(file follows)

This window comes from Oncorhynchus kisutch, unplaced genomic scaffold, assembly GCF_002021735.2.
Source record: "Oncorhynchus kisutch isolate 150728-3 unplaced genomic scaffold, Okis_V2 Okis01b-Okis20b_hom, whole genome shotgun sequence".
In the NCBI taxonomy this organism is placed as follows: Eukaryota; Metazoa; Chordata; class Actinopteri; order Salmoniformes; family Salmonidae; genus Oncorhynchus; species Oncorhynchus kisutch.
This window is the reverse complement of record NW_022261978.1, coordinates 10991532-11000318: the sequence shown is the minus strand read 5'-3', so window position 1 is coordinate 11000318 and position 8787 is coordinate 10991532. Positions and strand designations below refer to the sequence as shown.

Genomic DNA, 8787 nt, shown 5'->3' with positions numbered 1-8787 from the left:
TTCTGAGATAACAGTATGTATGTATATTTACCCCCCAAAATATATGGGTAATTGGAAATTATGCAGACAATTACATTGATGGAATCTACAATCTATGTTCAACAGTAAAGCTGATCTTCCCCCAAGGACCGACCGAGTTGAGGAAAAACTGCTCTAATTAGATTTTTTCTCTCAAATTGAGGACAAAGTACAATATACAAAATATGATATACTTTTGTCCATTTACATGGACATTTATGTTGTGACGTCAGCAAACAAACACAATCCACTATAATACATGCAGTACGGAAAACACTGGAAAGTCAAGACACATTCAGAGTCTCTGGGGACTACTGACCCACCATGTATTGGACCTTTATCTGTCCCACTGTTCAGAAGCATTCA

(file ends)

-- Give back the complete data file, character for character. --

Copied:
This window comes from Oncorhynchus kisutch, unplaced genomic scaffold, assembly GCF_002021735.2.
Source record: "Oncorhynchus kisutch isolate 150728-3 unplaced genomic scaffold, Okis_V2 Okis01b-Okis20b_hom, whole genome shotgun sequence".
In the NCBI taxonomy this organism is placed as follows: Eukaryota; Metazoa; Chordata; class Actinopteri; order Salmoniformes; family Salmonidae; genus Oncorhynchus; species Oncorhynchus kisutch.
This window is the reverse complement of record NW_022261978.1, coordinates 10991532-11000318: the sequence shown is the minus strand read 5'-3', so window position 1 is coordinate 11000318 and position 8787 is coordinate 10991532. Positions and strand designations below refer to the sequence as shown.

Genomic DNA, 8787 nt, shown 5'->3' with positions numbered 1-8787 from the left:
TTCTGAGATAACAGTATGTATGTATATTTACCCCCCAAAATATATGGGTAATTGGAAATTATGCAGACAATTACATTGATGGAATCTACAATCTATGTTCAACAGTAAAGCTGATCTTCCCCCAAGGACCGACCGAGTTGAGGAAAAACTGCTCTAATTAGATTTTTTCTCTCAAATTGAGGACAAAGTACAATATACAAAATATGATATACTTTTGTCCATTTACATGGACATTTATGTTGTGACGTCAGCAAACAAACACAATCCACTATAATACATGCAGTACGGAAAACACTGGAAAGTCAAGACACATTCAGAGTCTCTGGGGACTACTGACCCACCATGTATTGGACCTTTATCTGTCCCACTGTTCAGAAGCATTCA